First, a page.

Makes 4 cups (12 to 15 tacos; serves 4 to 5)
Once a staple of Mexican street food, tacos have crossed the border to great popularity. Taco’s endless variety of great-tasting flavors satisfies any time of day—in all kinds of ways. Convenient, portable, and affordable, tacos are equally welcome at a dinner party, for brunch, or as an afternoon snack. Just Tacos celebrates this versatility with 100 original recipes featuring beef, pork, lamb, seafood, vegetables, breakfast ingredients, and more. Easy-to-make and easy-to-eat, adults, teens, and kids can all try their hand at turning out a tasty taco (or making their own tortillas), whether it’s filled with ethnic ingredients or pantry staples. And in these pages tacos don’t go it alone—information-packed sidebars offer up excellent salsas, sauces, fun drinks, and solid ...© 2013 Shelley Wiseman / GMC Distribution · Reproduced with permission.
Homemade Mexican Chorizo
Depending on where you live, it may be easier to make your own chorizo than it will be to find it in the supermarket. Since Mexican chorizo is normally removed from its skin and used crumbled, there is no need to prepare and fill casings, so making your own chorizo is easy. Try to find dried guajillo chiles or guajillo chile powder, although using Mexican oregano will also help create the right flavor. Guajillo chiles have a bright earthy flavor that is not very spicy, so arbol chiles (or cayenne powder) are added for heat.
Makes about 21?4 pounds chorizo
Slit open the guajillo chiles (if making your own powder) and remove (and reserve) the seeds. Heat a flat griddle or skillet over low heat and toast the guajillos slowly to dry them out, turning them and pressing down with tongs occasionally, until they are fragrant and the inner sides have turned a brighter red, about 5 minutes. Transfer the guajillos to a plate to cool.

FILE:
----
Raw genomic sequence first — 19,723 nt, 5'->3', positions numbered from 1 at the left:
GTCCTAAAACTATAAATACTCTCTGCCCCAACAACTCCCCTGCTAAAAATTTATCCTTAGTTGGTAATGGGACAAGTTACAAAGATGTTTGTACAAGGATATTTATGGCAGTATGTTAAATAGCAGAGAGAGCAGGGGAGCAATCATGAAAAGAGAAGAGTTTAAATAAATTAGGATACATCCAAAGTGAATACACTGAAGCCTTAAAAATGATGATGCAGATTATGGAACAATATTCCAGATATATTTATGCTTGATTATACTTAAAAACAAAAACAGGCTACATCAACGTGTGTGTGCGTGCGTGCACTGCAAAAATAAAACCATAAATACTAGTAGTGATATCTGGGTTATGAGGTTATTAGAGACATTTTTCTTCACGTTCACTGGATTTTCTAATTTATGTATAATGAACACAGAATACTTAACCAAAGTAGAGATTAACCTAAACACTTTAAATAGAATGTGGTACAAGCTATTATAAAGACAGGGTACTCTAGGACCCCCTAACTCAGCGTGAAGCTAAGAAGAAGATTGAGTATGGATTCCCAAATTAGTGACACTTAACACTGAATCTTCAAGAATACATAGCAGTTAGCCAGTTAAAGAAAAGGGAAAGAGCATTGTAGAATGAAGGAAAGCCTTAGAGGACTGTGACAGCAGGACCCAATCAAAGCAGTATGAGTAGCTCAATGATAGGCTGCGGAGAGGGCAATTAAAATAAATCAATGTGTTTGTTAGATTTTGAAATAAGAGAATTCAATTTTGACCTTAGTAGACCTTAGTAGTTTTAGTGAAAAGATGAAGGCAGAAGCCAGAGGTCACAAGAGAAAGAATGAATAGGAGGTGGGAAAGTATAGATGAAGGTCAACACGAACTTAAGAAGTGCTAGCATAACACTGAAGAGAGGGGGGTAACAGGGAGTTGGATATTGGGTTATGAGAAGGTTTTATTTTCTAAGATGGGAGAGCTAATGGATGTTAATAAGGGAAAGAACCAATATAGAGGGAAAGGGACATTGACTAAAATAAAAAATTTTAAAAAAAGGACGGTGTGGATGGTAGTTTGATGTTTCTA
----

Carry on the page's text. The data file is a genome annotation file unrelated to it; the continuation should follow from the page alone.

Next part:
Spread out the whole arbol chiles on the griddle (if making your own powder) and toast them, turning as they brown and blister on the outside, until quite dark, about 5 minutes. Transfer the arbol chiles to a plate to cool and open one to see if the seeds are also toasted—they should be a golden color. If not, add them to the griddle with the guajillo seeds and toast, stirring, until all the seeds are golden, about 2 minutes. Tear the cooled guajillo and arbol chiles into pieces, then grind with the seeds (in batches if necessary) in a coffee/spice grinder until finely ground.
Mince the garlic and mash it to a paste with the salt. Put the garlic mixture and the homemade chile powder (or the guajillo or New Mexican chile powder and cayenne) in a large bowl along with all the other ingredients and knead with your hands (wear protective gloves since the chiles can irritate skin) until well mixed. Cover the bowl with plastic wrap and let it chill for 2 to 24 hours to season.
Note: The chorizo mixture will keep for 3 days in the refrigerator and also can be frozen for 3 months.
These are easy and satisfying tacos for any time of day, including breakfast. If you can’t find Mexican chorizo, which is fresh not cured like Spanish chorizo, you can make your own following the recipe on p. 100. If you use Spanish chorizo, you’ll need to finely chop it and sauté it in a little oil.
Peel the potatoes and cut them into 1?2-inch dice. Cook in a saucepan of boiling salted water until they are just cooked through and still hold their shape, about 5 minutes. Drain.
Remove the casings from the chorizo and crumble (Mexican) or finely chop (Spanish) the meat. Cook the chorizo in a large skillet (add a teaspoon of oil if using Spanish chorizo) over medium heat, stirring, for 5 minutes. Add the potato and oregano and cook, stirring, for 5 minutes. Season with salt to taste.
Make tacos with the accompaniments.
Accompaniments: Warm corn tortillas, guacamole or Fresh Tomato Salsa.